The next step was to find a suitable enclosure for my 2.5” internal SSD. I knew that any enclosure would be for a full sized 3.5” drive, but adapter sleds are easy enough to find, so I wasn’t concerned. One of my requirements was to have the ability to turn the drive on and off, without having to plug/unplug a cable. I found several with internal fans. Not a critical requirement for a cool running 2.5” SSD, but still nice. Reviews were mixed on almost every model I looked at. Some were only USB 2.0 or SATA II. I finally settled on a StarTech USB 3.0 SATA III Upright 3.5” HDD Enclosure with USAP (whatever that is) and Built-In Fan. I also added in a StarTech 2.5” to 3.5” Adapter for good measure and clicked the Buy button on Amazon. Total of $274, about what I paid for my first LaCie. The StarTech has an on/off switch for the fan, as well as an on/off switch for the unit. I have something called a Kingston MasterPiecePlus that my monitor sits atop. It has four ports for three prong plugs in the back. So it’s basically a glorified power strip, but on the front there are buttons (and lights) to control each port. Think I have had this for about 20 years. They don’t make em’ like the used to. So I can easily turn my External Drive on and off without reaching for buttons.
After reading about SATA III PCI cards and how some drives work and some don’t with the cards, I decided to forgo the 1Gbit of speed and stick with USB 3.0 , which is already part of my Asus desktop (5Gbit/s vs. 6Gbit/s for SATA III). When everything arrived (don’t you love Amazon Prime) I was eager to get my new drive up and running. The day before I had already offloaded everything essential on my old LaCie drive, so it didn’t need to be turned back on. The StarTech opens with two screws. Some reviewers stated that a 3.5” drive can be a tight fit so you need to be careful when installing. But as I was using it with a 2.5” drive I had no worries. Looking at the 2.5” to 3.5” adapter I knew I had a problem. Although I could secure it in the enclosure and secure the drive to the adapter, the SATA plug would then be centered in the adapter, although the SATA port in the enclosure was bottom right. So I would need to use the heavy cable that came with the kit. Everything wouldn’t fit. So I tried sliding the SSD directly into the SATA port of the enclosure and it fit like a glove (much better than OJ’s). Now, my only challenge was to fill the void to make sure the drive would stay secure. Unlike a mechanical hard drive, nothing is moving or vibrating in the SSD, and the enclosure orients the drive facing down, towards the SATA port when standing up. So there was little chance the drive would work itself out, but I wanted to be sure. I cut a 2” block of wood for the back of the drive to keep it from backing out of the SATA port, and added some foam to squeeze the drive in place, so it couldn’t wobble. Plugged it in, configured the drive through Computer Management, formatted and I was good to go. The blue light on the front is super cool, flashing when the drive is accessed. When I power it on, it takes about 4-5 seconds for the light to come on and get the dingle from my PC that the SSD is ready for work. The fan sucks air into the enclosure, blowing across the drive.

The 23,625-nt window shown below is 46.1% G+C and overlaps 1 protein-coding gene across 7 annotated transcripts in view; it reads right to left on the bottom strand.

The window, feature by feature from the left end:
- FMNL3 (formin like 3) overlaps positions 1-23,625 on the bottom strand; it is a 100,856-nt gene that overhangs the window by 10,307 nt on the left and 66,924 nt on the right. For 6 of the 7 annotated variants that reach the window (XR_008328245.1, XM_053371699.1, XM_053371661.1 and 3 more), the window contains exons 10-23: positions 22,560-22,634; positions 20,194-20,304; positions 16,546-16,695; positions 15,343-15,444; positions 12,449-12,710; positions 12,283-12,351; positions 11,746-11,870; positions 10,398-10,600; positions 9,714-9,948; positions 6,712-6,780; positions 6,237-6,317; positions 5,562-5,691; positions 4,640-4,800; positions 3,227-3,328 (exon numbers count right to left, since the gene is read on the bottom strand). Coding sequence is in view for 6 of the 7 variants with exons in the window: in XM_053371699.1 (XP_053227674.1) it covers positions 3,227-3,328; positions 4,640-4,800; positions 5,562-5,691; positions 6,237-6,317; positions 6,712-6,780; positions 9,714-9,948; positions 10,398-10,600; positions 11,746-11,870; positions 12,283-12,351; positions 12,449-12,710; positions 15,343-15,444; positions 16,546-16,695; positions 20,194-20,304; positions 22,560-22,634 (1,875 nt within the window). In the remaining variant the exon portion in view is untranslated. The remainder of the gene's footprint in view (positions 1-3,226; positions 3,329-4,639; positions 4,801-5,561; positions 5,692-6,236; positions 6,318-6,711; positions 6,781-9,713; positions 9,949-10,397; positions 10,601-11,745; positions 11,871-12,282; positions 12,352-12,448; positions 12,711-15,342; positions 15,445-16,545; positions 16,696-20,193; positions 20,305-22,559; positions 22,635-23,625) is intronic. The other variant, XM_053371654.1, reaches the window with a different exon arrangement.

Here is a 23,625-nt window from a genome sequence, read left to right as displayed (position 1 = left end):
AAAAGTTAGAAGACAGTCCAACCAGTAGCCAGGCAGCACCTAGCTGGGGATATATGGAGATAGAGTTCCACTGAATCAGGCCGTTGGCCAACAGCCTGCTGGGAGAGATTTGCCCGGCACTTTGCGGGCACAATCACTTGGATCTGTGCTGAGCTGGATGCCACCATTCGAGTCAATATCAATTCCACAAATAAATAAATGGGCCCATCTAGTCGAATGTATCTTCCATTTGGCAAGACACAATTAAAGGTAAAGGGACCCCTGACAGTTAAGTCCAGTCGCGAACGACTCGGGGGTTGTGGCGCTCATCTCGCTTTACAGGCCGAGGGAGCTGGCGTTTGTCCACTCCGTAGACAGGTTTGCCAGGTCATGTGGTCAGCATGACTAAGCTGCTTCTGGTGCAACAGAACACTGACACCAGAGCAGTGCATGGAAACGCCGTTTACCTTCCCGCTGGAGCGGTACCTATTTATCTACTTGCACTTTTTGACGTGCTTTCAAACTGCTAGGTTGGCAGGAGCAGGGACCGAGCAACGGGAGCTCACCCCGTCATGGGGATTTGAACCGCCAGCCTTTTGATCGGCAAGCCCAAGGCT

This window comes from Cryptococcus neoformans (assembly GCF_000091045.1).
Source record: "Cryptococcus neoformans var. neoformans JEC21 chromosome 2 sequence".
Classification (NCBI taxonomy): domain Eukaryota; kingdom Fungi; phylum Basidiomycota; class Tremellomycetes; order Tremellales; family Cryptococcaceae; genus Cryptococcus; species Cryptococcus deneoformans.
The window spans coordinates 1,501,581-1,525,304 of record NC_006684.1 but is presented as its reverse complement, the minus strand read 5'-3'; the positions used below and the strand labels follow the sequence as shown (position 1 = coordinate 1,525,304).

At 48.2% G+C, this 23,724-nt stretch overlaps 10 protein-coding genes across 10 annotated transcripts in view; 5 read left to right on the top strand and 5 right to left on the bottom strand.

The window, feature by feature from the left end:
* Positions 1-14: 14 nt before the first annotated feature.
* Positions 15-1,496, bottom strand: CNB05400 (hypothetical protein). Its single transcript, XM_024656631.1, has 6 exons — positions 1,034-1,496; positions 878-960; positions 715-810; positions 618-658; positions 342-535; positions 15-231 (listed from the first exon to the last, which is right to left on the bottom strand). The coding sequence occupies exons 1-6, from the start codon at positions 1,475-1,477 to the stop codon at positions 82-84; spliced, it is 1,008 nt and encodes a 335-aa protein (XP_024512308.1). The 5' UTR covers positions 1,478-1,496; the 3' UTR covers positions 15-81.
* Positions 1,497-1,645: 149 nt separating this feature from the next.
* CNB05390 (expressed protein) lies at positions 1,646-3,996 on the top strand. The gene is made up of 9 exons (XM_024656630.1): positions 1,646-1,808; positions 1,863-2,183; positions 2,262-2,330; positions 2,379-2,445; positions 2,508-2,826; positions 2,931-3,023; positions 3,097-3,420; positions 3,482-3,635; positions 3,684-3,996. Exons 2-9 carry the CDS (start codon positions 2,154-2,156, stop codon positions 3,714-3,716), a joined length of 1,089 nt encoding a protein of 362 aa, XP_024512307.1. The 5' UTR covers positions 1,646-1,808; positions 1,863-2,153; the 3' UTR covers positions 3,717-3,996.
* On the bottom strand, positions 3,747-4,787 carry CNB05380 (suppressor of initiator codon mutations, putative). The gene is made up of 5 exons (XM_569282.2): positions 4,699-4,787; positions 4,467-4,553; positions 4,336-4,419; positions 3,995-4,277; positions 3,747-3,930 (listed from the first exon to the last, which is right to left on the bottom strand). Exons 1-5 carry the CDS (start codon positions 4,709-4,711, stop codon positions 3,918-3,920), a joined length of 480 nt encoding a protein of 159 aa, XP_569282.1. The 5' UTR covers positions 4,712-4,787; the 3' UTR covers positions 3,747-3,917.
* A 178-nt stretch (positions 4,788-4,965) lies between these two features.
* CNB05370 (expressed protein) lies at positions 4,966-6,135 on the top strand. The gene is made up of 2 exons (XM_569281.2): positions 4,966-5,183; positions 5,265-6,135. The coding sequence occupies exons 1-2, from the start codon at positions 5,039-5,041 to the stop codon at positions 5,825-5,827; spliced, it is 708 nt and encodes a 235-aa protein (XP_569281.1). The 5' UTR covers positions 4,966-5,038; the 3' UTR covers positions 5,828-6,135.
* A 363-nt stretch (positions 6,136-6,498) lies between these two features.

I use a simple batch file for my backups, selecting appropriate folders from my C drive to backup. After the backup is complete I rename it to the current date, usually retaining the last two backups. Typically, I will do a backup once a month, Although Quicken might nag me to do one more often. After losing about 3 weeks of data when I crashed my very old MPC desktop, with RAID drives, trying to upgrade to Windows 8 in 2012, I never argue with Quicken and perform the backup to my external drive when asked (told) to do so. I moved all the files I had offloaded from my LaCie to the new Crucial drive and also ran a backup, although it wasn’t complete, as I missed a couple folders and had a typo for another. I did a second backup today; a full 71.7GB, 1,662 folder, 18,226 files in 11 minutes. Or about 890 Mbit/s, about twice the optimal speed of USB 2.0 (480Mbit/s). Yeah, I was happy. I now have a portable external backup drive that I can power on and off with the push of a button, and can snatch off my desk in case of a zombie invasion, or maybe a hurricane, in an instant. As it should be.
Not sure how long this little SSD is going to last. Some stress tests say several human lifetimes. Others say less than a conventional hard drive, although I find that hard to imagine. I’ll continue to do redundant backups for my most critical data, but I think I will sleep better tonight knowing that my stuff is safe and secure.